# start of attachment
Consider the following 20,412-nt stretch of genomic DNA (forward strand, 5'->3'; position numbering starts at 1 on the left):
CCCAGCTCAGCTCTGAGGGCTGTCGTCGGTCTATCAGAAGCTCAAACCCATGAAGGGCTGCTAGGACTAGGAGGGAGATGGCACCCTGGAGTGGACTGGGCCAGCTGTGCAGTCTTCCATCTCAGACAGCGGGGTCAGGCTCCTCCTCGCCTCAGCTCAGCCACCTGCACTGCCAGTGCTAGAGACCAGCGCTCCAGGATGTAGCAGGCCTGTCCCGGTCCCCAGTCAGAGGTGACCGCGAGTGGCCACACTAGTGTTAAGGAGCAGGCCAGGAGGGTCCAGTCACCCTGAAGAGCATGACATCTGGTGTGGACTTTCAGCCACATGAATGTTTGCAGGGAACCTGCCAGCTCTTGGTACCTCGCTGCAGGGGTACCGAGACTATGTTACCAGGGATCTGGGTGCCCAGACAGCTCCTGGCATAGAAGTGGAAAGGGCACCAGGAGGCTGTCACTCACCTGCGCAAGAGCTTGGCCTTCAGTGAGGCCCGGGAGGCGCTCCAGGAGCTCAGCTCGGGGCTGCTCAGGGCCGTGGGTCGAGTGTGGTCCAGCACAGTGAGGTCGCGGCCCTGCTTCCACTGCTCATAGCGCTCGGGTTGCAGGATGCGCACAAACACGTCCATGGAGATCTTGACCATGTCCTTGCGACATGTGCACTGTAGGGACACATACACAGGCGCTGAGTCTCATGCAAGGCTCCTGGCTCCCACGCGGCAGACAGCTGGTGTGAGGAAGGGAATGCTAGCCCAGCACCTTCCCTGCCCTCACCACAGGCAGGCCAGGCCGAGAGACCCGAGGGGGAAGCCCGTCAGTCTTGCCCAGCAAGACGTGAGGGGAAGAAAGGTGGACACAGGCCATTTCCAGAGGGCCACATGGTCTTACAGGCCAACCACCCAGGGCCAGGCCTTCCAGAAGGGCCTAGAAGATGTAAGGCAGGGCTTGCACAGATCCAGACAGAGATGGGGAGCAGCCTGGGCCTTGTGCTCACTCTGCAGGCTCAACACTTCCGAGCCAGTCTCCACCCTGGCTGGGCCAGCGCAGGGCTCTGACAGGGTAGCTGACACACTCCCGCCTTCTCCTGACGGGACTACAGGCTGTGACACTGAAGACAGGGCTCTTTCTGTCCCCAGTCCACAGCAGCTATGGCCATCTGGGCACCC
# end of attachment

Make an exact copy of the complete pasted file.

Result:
Consider the following 20,412-nt stretch of genomic DNA (forward strand, 5'->3'; position numbering starts at 1 on the left):
CCCAGCTCAGCTCTGAGGGCTGTCGTCGGTCTATCAGAAGCTCAAACCCATGAAGGGCTGCTAGGACTAGGAGGGAGATGGCACCCTGGAGTGGACTGGGCCAGCTGTGCAGTCTTCCATCTCAGACAGCGGGGTCAGGCTCCTCCTCGCCTCAGCTCAGCCACCTGCACTGCCAGTGCTAGAGACCAGCGCTCCAGGATGTAGCAGGCCTGTCCCGGTCCCCAGTCAGAGGTGACCGCGAGTGGCCACACTAGTGTTAAGGAGCAGGCCAGGAGGGTCCAGTCACCCTGAAGAGCATGACATCTGGTGTGGACTTTCAGCCACATGAATGTTTGCAGGGAACCTGCCAGCTCTTGGTACCTCGCTGCAGGGGTACCGAGACTATGTTACCAGGGATCTGGGTGCCCAGACAGCTCCTGGCATAGAAGTGGAAAGGGCACCAGGAGGCTGTCACTCACCTGCGCAAGAGCTTGGCCTTCAGTGAGGCCCGGGAGGCGCTCCAGGAGCTCAGCTCGGGGCTGCTCAGGGCCGTGGGTCGAGTGTGGTCCAGCACAGTGAGGTCGCGGCCCTGCTTCCACTGCTCATAGCGCTCGGGTTGCAGGATGCGCACAAACACGTCCATGGAGATCTTGACCATGTCCTTGCGACATGTGCACTGTAGGGACACATACACAGGCGCTGAGTCTCATGCAAGGCTCCTGGCTCCCACGCGGCAGACAGCTGGTGTGAGGAAGGGAATGCTAGCCCAGCACCTTCCCTGCCCTCACCACAGGCAGGCCAGGCCGAGAGACCCGAGGGGGAAGCCCGTCAGTCTTGCCCAGCAAGACGTGAGGGGAAGAAAGGTGGACACAGGCCATTTCCAGAGGGCCACATGGTCTTACAGGCCAACCACCCAGGGCCAGGCCTTCCAGAAGGGCCTAGAAGATGTAAGGCAGGGCTTGCACAGATCCAGACAGAGATGGGGAGCAGCCTGGGCCTTGTGCTCACTCTGCAGGCTCAACACTTCCGAGCCAGTCTCCACCCTGGCTGGGCCAGCGCAGGGCTCTGACAGGGTAGCTGACACACTCCCGCCTTCTCCTGACGGGACTACAGGCTGTGACACTGAAGACAGGGCTCTTTCTGTCCCCAGTCCACAGCAGCTATGGCCATCTGGGCACCC